Some storms moved through parts of the state on Monday evening, thanks to some warm air and a passing system.

This comes as the Early Warning Forecast team continues to keep an eye on the uncertain track of Hurricane Matthew.

"Later tonight, there may be a few lingering showers and some spotty drizzle due to a moist maritime flow," Chief Meteorologist Bruce DePrest said.

Not every town will see storms. Track any that arise with Early Warning Pinpoint Doppler here.

Temperatures will fall back into the 60s Monday night, with overnight lows in the 50s.

We'll see an extended period of quiet weather starting on Tuesday.

There could be spotty drizzle Tuesday morning, but then there will be partial clearing during the afternoon.

Wednesday, Thursday and Friday will also be nice days.

"We’ll have clear, cool nights and bright, mild afternoon. The mercury will dip into the upper 30s and 40s at night. High temperatures on Wednesday will be in the upper 60s and lower 70s," DePrest said.

Tracking Hurricane Matthew

As of Monday evening, Hurricane Matthew hovered just southwest of Port Au Prince, Haiti, and was moving north at 7 mph.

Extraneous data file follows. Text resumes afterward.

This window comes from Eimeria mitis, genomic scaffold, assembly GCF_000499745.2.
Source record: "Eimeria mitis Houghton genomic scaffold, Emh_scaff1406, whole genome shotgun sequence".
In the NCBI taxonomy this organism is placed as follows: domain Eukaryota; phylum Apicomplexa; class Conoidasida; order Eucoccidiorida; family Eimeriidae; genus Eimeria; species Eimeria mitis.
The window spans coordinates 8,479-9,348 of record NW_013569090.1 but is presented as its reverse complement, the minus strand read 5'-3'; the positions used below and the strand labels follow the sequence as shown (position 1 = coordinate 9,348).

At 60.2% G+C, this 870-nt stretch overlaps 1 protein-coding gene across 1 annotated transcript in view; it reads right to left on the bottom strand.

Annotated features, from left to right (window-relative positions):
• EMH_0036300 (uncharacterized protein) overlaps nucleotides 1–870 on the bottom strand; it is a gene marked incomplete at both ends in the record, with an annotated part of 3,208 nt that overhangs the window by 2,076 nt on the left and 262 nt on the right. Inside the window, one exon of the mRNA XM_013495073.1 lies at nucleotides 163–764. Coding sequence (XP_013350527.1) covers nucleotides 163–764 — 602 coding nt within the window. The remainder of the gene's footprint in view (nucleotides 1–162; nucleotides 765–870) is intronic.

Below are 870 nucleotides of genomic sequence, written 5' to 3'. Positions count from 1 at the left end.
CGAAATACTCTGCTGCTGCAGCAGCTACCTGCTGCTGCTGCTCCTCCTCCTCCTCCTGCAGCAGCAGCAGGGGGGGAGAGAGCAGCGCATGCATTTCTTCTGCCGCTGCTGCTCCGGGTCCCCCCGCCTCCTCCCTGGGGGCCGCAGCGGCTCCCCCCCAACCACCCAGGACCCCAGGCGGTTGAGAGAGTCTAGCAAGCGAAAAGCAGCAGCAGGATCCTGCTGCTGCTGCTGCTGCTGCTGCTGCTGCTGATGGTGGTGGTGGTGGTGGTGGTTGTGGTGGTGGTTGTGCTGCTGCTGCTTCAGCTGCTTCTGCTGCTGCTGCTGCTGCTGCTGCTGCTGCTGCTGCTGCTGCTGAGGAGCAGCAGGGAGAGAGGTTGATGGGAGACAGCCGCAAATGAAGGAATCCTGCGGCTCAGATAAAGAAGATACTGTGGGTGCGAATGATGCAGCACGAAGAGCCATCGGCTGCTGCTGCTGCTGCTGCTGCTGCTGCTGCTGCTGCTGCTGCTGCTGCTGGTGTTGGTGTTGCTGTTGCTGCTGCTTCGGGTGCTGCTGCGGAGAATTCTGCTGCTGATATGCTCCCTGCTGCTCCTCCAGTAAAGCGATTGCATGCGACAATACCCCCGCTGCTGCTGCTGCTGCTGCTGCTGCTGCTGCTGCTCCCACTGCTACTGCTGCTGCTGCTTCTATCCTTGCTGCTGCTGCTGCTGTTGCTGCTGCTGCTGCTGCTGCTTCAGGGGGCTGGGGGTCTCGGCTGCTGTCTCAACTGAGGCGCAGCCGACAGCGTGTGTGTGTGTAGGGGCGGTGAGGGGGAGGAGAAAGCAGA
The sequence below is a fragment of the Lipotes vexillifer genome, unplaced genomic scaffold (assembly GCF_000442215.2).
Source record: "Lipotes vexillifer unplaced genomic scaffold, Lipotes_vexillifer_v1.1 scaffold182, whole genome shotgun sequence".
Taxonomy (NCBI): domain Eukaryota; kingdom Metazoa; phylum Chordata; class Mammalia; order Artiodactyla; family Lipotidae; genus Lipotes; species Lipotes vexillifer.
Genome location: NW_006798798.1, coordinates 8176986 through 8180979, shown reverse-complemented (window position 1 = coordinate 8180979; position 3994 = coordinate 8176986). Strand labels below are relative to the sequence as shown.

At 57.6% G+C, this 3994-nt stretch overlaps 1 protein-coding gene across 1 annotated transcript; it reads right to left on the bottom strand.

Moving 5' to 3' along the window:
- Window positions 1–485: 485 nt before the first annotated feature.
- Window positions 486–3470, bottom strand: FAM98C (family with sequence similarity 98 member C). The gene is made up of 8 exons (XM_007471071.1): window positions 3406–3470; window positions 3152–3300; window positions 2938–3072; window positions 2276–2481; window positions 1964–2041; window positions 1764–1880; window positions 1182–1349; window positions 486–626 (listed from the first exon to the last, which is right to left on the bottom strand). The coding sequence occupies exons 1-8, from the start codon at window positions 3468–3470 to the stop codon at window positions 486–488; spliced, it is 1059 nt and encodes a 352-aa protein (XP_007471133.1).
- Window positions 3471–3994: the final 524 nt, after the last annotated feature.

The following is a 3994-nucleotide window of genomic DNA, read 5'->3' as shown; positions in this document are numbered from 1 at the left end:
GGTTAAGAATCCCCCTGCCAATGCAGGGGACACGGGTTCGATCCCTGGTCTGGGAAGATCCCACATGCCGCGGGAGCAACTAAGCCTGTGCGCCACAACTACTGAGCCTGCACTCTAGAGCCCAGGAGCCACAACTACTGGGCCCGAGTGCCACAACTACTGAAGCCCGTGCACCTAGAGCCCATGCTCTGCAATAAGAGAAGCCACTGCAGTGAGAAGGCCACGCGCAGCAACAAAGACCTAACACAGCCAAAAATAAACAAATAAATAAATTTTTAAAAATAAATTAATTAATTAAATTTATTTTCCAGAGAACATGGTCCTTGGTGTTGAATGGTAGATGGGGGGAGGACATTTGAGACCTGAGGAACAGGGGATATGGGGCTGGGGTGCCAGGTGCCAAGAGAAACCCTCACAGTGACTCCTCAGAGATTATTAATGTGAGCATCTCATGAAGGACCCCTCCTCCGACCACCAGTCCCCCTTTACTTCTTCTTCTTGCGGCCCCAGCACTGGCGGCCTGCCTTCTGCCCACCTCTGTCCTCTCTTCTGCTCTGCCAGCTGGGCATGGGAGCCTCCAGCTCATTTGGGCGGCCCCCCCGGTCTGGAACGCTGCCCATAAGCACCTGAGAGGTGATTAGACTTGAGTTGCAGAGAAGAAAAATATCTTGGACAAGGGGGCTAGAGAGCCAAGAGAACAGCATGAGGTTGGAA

"Matthew will cause life threatening rain, wind, and storm surge over portions of Haiti tonight," DePrest said.

It had 130 mph sustained winds as a powerful category 4 storm.

still 5-6 days out, but here are scenarios for #matthew as we see the situation now... focusing on 1 and 2 ...#subjecttochange! pic.twitter.com/6wFQaiV39c— Mark Dixon (@MarkDixonTV) October 3, 2016

DePrest said Matthew is expected to move northward with a bend to the northwest over the coming days.

It is expected to stay off the east coast of Florida, but the hurricane could track close to the coast of South Carolina and North Carolina Saturday and Saturday night.

"The GFS run from early this morning brings the center of Matthew right over Cape Cod on Sunday. On that course, Connecticut could experience at least tropical storm force winds and 3-5 inches of rain with the potential for flooding," DePrest said.

Meanwhile, the European track has a similar track with Matthew coming close to the Carolina coast this weekend.

"However, the ECMWF then has Matthew taking a right hand turn with a track well to the south of New England early next week on Columbus Day. This track would have little or no impact on our weather in Connecticut," DePrest said.

He said the Eyewitness News weather team continues to track Matthew, but it is unclear at this point which model is correct.

Here are the key messages from NHC regarding Category 4 #hurricane #Matthew at 11am EDT Monday https://t.co/T8bABTTyjI @NHCDirector @NOAA pic.twitter.com/IWxK17ogsw— NHC Atlantic Ops (@NHC_Atlantic) October 3, 2016

To read the complete technical discussion,

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